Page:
Abstract

Anabolic-androgen steroids (AASs) are the primary drug class in a larger pattern of drug use designed to improve one’s appearance or alter their ability to perform in athletic or other competitive environments. The use of these substances has evolved tremendously in the last century. The evolution of this form of drug use has been aided by the advancements in the understanding of the basic neuroscience of androgen effects in the central nervous system (CNS). This chapter summarizes the current knowledge on the psychiatric effects of AASs and the theoretical and preclinical models that support the possibility for AAS intoxication and dependence. Emerging evidence suggests that these two aspects of AAS use are mediated by distinct neuroendocrine events involving drug metabolism into other active androgens or estrogens and the ability of AASs to stimulate natural opiates and inhibit stress response. This latter effect is also linked to the neuroendocrine effects of intense exercise, which are mimicked by AAS use. Future directions for preclinical, translational, and clinical research are discussed.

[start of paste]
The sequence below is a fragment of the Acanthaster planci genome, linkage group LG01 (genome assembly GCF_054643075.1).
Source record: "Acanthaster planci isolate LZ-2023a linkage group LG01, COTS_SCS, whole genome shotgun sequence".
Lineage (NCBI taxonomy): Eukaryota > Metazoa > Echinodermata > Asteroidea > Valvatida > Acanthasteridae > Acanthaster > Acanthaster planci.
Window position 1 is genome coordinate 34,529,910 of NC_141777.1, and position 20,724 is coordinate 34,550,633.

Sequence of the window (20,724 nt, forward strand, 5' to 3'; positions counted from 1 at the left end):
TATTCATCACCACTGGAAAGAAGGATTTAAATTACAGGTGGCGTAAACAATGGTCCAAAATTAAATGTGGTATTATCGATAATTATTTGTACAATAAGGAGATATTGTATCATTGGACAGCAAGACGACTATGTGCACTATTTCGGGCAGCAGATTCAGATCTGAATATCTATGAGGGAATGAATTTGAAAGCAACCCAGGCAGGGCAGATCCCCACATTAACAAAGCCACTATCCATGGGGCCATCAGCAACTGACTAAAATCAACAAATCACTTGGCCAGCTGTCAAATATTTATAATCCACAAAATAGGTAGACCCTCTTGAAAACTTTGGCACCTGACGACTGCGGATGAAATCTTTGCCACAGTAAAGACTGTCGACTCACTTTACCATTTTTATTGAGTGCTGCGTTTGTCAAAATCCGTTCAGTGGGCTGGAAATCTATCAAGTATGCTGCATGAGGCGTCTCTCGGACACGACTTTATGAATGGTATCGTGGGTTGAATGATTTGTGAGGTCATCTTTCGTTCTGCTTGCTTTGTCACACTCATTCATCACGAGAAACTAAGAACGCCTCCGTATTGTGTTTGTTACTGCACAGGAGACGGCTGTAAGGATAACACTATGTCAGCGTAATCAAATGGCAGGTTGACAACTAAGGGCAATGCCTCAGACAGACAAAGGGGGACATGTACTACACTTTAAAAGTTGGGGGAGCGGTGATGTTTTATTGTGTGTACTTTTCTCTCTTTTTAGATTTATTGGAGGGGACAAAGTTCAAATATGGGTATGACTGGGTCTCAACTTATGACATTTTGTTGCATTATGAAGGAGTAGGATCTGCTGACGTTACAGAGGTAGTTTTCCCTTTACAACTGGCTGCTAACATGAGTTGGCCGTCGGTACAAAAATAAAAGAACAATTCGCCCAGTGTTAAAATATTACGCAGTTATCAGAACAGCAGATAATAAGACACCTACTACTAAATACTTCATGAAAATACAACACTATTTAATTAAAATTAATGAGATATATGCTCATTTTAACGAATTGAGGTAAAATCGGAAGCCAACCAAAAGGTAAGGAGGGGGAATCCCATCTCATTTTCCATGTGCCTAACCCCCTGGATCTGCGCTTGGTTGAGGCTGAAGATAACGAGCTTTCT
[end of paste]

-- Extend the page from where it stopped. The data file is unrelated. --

Original languageEnglish
Title of host publicationNeuroscience in the 21st Century
Subtitle of host publicationFrom Basic to Clinical: Third Edition
PublisherSpringer International Publishing
Pages4173-4192
Number of pages20
ISBN (Electronic)9783030888329
ISBN (Print)9783030888312
DOIs
StatePublished - 1 Jan 2022

Keywords

  • 5-Hydroxytryptamine (5-HT)
  • Anabolic-androgenic steroids (AASs)
  • Appearance and performance-enhancing substances (APEDs)
  • Brain-derived neurotrophic factor (BDNF)
  • Dopamine (DA)
  • Estrogen activity
  • Exercise
  • International Amateur Athletic Federation (IAAF)
  • Unique hormonal environment
  • World Anti-Doping Agency (WADA)
  • γ-aminobutyric acid type A (GABAA) receptors

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